Thursday, February 04, 2010

the past decade as Horror

Weeks into 2010, the final year of our first decade into the new century, and I’m just now getting around to assimilating all the year-end lists of 2009 and for that matter decade-end appraisals of the "aughts" floating about. There has been much to gleen, but a few commentaries have really stood out as being quite prescient for the strange time we now live. I assume that these lists are basically an attempt to model our contemporary world . For the most part we're handed consumer lists or within the arts another incrongruous helping of post-modernism for our reflection. So consider this post as the first of a series of attempts at highlighting some places that perhaps speak newly about our contemporary condition.

Our horribly distorted world...

Infocult, which at the close of 2009 pointed out the persistence of gothic rhetoric in current American culture. I knew the obsession with vampires had substance behind it! They’ve done a wonderful job of rounding up examples of commentators referencing horror for their political-historical meditations.

via Infocult:

The world in 2010 is a Gothic world, says Bruce Sterling. Monsters roam the scene:

People have stymied sense of denial about the situation. It's very neurotic, anxious, and repressed. It's feeding into a strongly Gothic political temperament where popular culture is haunted by vampires and zombies. The population *identifies* with vampires and zombies, wants to marry them, settle down with them.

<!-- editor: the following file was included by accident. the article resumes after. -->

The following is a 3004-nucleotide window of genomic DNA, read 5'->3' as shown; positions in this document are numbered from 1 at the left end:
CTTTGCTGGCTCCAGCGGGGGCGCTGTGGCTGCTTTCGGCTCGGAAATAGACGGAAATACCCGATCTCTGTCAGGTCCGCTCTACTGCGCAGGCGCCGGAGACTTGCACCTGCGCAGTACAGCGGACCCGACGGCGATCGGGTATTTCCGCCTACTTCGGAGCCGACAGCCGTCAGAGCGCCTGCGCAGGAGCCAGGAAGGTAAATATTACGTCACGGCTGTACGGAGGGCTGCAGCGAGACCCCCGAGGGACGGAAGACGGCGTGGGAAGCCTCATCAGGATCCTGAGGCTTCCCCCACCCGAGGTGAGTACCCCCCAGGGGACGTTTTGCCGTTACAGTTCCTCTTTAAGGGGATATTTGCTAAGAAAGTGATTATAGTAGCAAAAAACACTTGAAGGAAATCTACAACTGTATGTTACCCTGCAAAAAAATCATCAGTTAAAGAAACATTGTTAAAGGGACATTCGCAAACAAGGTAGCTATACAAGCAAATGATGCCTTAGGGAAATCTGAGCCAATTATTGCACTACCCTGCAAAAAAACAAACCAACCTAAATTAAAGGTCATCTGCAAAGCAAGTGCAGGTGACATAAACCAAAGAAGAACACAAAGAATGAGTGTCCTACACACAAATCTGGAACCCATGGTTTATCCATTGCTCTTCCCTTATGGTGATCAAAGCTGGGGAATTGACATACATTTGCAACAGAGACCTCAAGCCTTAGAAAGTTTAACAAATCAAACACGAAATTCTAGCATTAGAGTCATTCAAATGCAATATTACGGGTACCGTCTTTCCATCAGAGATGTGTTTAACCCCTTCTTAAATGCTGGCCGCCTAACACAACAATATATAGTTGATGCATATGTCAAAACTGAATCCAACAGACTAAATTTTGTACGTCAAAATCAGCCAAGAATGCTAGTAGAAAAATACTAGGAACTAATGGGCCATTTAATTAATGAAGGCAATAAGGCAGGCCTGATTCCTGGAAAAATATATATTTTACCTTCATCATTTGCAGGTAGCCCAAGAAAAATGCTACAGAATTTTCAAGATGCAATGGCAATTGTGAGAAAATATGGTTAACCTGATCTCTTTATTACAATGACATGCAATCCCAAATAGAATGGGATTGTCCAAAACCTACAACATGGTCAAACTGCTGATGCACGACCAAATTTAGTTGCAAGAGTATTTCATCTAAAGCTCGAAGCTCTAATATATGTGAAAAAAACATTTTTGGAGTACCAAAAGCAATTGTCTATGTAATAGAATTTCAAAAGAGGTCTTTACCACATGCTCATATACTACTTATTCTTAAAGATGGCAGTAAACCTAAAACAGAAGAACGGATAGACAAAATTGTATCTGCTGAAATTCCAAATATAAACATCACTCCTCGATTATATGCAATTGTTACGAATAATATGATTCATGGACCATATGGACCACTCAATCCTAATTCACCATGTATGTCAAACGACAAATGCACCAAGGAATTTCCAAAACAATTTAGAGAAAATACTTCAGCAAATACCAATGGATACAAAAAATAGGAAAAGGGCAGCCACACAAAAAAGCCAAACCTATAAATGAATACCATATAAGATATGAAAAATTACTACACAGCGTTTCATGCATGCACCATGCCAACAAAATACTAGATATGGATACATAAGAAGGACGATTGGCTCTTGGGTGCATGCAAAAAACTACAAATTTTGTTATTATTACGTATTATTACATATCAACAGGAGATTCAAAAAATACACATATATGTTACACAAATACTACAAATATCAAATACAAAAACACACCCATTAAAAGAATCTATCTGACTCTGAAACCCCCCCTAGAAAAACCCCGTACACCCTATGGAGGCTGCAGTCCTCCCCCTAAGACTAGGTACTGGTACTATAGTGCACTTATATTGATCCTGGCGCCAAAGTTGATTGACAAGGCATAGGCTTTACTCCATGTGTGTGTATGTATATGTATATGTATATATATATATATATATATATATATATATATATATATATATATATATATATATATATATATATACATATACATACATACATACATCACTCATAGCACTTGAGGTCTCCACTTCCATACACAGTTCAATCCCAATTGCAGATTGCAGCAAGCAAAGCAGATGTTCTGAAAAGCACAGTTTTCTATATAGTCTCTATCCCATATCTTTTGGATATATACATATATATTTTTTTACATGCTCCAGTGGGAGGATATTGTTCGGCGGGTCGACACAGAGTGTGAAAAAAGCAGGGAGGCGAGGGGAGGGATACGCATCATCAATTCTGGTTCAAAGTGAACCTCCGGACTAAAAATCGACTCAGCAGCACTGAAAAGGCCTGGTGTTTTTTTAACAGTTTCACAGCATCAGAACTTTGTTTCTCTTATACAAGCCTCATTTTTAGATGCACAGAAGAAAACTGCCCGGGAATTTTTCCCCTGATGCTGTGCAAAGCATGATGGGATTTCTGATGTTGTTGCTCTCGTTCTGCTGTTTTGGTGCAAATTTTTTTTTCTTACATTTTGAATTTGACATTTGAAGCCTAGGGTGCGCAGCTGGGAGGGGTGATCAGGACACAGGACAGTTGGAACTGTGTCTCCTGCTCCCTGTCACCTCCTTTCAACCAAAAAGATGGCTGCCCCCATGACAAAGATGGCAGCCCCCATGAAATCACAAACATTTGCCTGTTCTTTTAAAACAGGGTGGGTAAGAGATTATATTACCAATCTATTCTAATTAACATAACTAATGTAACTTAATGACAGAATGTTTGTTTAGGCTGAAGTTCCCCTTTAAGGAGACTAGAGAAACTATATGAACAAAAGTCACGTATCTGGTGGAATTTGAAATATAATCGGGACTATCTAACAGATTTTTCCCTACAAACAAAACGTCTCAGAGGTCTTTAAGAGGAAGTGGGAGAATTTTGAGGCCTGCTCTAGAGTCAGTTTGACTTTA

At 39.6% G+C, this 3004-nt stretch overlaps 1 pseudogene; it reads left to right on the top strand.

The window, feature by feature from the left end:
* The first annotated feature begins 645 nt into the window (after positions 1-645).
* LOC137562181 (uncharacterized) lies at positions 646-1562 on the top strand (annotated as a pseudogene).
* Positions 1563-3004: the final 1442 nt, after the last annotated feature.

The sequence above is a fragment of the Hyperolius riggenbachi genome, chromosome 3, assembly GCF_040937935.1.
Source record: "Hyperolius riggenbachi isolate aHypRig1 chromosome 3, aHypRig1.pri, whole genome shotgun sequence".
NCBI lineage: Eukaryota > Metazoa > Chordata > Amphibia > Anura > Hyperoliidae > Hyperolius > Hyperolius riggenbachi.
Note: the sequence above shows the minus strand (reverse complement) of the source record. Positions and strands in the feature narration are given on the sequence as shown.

There's an autumnal hush over the cultural landscape. People really hope they won't be hit between the eyes with the two-by-four again, but they also know that they are helpless to defend themselves against the sources of the blows.

RJ Eskow adds some horror movie tropes:

It's that final plot twist, the last horrifying revelation that wrings a final scream out of the exhausted audience. You've seen it a hundred times: The ambulance driver taking the battered victims to the hospital grins ... and he has fangs. A close-up shows that the shambling, good-natured GI taking the townsfolk to safety has the marks of alien spores on his neck...

all is not well in Happy Ending Land. The invaders of our civil liberties are being protected. A pointless war drags on. Health reform is being co-opted by cynical politicians and special interests. What else can it be but a Horror-Twist ending to a Horror-Movie Decade?

Jules Crittendon: "God Damn the Naughts,".

He starts off by describing Christmas in Armageddon - the town, that is. And has fun with strangers: “Look, it’s the Angel of Death,” I said. “Let’s go get him.”

image: Carl Dreyer's Vampyr

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